Kurt didn’t have the decency to stifle his laughter, because that was so not what he was expecting at all. “Sorry,” he said, finally bringing his hand up to cover his mouth. “Were they on top of your armoire?”

The man shook his head. “They were, actually, uh, in the middle drawer of my desk with all of my bank and credit card correspondence.”

“You didn’t think to look there first?”

“I did. I just didn’t see it the first time around.” The man shrugged lightly, and he didn’t seem to be hurt, so Kurt put it from his mind. He was more interested in getting the money he’d been promised to replace the sweater that that stupid animal had destroyed, and the man seemed to be in agreement, because he continued, “Let me just find a pen and I’ll write this thing out for you.”

Kurt followed him wordlessly to the couch, choosing to remain standing as the man sat, grabbed a pen from the coffee table, and opened the checkbook to write. He got as far as the date before turning his attention back to Kurt.

“Who should I make it out to?”

“Oh,” he replied, somehow not having realized that he’d need to give this man his name. “My name’s Kurt Hummel, with a K.”

“Kurt Hummel,” he said slowly as he wrote out the two words. “And how much do I owe you for your sweater?”

He opened his mouth to give the couple hundred dollar amount that it had been worth, but he found himself saying instead, “Fifty. I got a great deal for it online.”

“Just fifty?” he asked, not yet moving to write in the amount next to his name. “It looks like it’s worth a lot more than that.”

Kurt bit his lip for a moment before he realized what he was doing. “It is, but fifty’s fine. That’s all I spent on it, after all.”

“Let me at least give you a bit more for your trouble,” he said, and before Kurt could protest (not that he was actually going to, but the man hadn’t even given him a chance), he was writing one hundred dollars down in the appropriate lines on the check. He signed it with a flourish, tore it carefully along the perforation, and held it out for Kurt to take.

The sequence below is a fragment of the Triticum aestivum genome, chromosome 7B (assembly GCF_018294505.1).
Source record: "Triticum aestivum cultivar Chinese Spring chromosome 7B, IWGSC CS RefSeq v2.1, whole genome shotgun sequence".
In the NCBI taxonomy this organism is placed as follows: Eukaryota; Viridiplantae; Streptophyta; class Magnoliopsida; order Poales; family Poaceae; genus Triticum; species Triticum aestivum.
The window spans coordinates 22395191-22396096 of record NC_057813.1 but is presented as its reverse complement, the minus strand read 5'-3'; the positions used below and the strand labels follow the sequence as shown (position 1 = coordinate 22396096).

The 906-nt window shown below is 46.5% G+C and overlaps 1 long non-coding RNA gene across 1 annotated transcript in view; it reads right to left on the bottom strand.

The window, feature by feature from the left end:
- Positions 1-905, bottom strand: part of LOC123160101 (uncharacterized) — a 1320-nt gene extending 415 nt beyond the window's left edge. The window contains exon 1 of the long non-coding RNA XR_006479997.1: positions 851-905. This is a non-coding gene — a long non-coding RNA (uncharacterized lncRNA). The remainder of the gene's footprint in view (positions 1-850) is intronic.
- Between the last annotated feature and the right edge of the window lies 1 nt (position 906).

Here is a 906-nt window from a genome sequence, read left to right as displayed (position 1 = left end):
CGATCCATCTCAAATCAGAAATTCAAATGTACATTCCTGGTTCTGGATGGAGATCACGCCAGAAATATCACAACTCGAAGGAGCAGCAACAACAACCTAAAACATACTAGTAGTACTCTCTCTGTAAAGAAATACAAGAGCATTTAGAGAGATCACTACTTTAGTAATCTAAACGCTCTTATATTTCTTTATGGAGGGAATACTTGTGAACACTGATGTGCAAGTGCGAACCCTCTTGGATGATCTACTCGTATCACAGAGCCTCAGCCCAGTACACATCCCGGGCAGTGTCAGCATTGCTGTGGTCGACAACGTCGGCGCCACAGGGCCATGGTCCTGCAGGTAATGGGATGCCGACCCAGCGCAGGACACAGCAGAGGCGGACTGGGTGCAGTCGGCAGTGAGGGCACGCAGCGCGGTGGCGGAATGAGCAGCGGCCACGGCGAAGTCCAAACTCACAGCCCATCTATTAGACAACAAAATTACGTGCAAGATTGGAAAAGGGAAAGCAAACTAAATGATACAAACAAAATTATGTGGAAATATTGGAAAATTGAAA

He grabbed it and gave it a once over to make sure that everything was correct, and he couldn’t help but notice the name in the upper left corner. He took out his wallet and tucked it safely inside. “Well, thank you, Blaine Anderson,” he said a bit stiffly. “I appreciate the extra. Just figure out how to handle that dog, okay?”

The man – Blaine – nodded as he stood up. “You’re more than welcome. Like I said, I had no idea he’d do that, and hopefully continued obedience lessons will help.”

“For the sake of the wardrobes of New York City, I certainly hope so.”

Blaine tried and failed to bite back a grin as he held out his hand for Kurt to shake. “I really am sorry.”

“I should get going,” Kurt said, not because he actually had anything to do, but because he could tell this would be getting even more awkward pretty fast if he didn’t leave while he could.

“Alright. I’ll see you out?”

“I’ve got it,” he said, waving Blaine off and turning to the door. “Thanks for the money.”

If Blaine replied, Kurt didn’t hear it, because he hurried out the door, pulling it shut with a click behind him.


Kurt sighed, looking down at the sketchpad balanced just so on his crossed legs. He brought his gaze back up again, taking in the greenery of Central Park around him but not really seeing it as his mind wandered. It was a Thursday afternoon, and it had been a little over two weeks since his run in with that stupid dog and its even stupider owner, but for some reason he couldn’t seem to get Blaine Anderson out of his mind.

The man’s dog had destroyed his cardigan. That was inexcusable… except it seemed like logic wasn’t Kurt’s strong suit right now.

It wasn’t like he didn’t know where Blaine lived or what his phone number was (so what if he’d written it down before he’d cashed the check?), but the important thing was that he wasn’t putting his knowledge of those two bits of information to use. He was minding his own business and doing his best to forget about that man. Blaine was a dog person. Enough said.

Except apparently it wasn’t, because if Kurt were to look back at his sketchpad, he’d see his current costume design drawn sloppily onto a much neater body that was a bit too short for Joshua and had eyebrows that were unfortunately pointy. He tried to tell himself that it was coincidental, but a quick look at the rest of his designs would say otherwise, because it was only in the past fortnight or so that they’ve appeared on anything other than faceless bodies that were actually proportionate to the actors who would be wearing the garments.

He sighed, closing his eyes and leaning his head back as far as it would go. There was a nice breeze that made it necessary for him to keep a light grip on his sketchpad and pencil, and under other circumstances, he’d enjoy getting to spend some time outside for one of the last times before the weather started to get too cold for it to be pleasant. Instead, his mind wouldn’t let go of that stupid man. He’d be lying if he didn’t say he’d found Blaine a little bit attractive, once he’d gotten past that awful mutt he’d been carrying. His sketches could attest to that.